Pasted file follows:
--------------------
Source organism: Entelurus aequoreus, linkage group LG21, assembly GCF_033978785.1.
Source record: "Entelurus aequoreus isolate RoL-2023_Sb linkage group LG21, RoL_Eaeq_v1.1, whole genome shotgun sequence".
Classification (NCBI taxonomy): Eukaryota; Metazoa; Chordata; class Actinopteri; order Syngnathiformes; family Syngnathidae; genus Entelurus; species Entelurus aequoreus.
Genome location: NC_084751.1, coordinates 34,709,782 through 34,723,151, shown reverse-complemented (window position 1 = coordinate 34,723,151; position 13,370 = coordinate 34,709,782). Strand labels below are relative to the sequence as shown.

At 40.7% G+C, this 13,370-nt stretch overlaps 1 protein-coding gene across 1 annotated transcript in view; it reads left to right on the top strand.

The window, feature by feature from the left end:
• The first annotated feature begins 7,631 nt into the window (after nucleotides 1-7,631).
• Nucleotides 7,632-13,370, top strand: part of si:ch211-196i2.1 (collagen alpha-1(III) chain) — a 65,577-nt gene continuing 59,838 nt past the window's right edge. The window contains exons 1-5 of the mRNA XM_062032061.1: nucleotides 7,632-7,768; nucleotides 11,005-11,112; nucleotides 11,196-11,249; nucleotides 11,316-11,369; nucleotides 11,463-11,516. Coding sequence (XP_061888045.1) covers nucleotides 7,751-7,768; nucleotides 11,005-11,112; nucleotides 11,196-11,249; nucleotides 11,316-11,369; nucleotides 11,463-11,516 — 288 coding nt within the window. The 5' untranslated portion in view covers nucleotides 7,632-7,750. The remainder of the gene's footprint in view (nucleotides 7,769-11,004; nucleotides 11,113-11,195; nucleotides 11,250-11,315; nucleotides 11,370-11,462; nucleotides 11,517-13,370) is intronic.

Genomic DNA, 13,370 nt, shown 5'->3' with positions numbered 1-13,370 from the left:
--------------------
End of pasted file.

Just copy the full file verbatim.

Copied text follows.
Source organism: Entelurus aequoreus, linkage group LG21, assembly GCF_033978785.1.
Source record: "Entelurus aequoreus isolate RoL-2023_Sb linkage group LG21, RoL_Eaeq_v1.1, whole genome shotgun sequence".
Classification (NCBI taxonomy): Eukaryota; Metazoa; Chordata; class Actinopteri; order Syngnathiformes; family Syngnathidae; genus Entelurus; species Entelurus aequoreus.
Genome location: NC_084751.1, coordinates 34,709,782 through 34,723,151, shown reverse-complemented (window position 1 = coordinate 34,723,151; position 13,370 = coordinate 34,709,782). Strand labels below are relative to the sequence as shown.

At 40.7% G+C, this 13,370-nt stretch overlaps 1 protein-coding gene across 1 annotated transcript in view; it reads left to right on the top strand.

The window, feature by feature from the left end:
• The first annotated feature begins 7,631 nt into the window (after nucleotides 1-7,631).
• Nucleotides 7,632-13,370, top strand: part of si:ch211-196i2.1 (collagen alpha-1(III) chain) — a 65,577-nt gene continuing 59,838 nt past the window's right edge. The window contains exons 1-5 of the mRNA XM_062032061.1: nucleotides 7,632-7,768; nucleotides 11,005-11,112; nucleotides 11,196-11,249; nucleotides 11,316-11,369; nucleotides 11,463-11,516. Coding sequence (XP_061888045.1) covers nucleotides 7,751-7,768; nucleotides 11,005-11,112; nucleotides 11,196-11,249; nucleotides 11,316-11,369; nucleotides 11,463-11,516 — 288 coding nt within the window. The 5' untranslated portion in view covers nucleotides 7,632-7,750. The remainder of the gene's footprint in view (nucleotides 7,769-11,004; nucleotides 11,113-11,195; nucleotides 11,250-11,315; nucleotides 11,370-11,462; nucleotides 11,517-13,370) is intronic.

Genomic DNA, 13,370 nt, shown 5'->3' with positions numbered 1-13,370 from the left: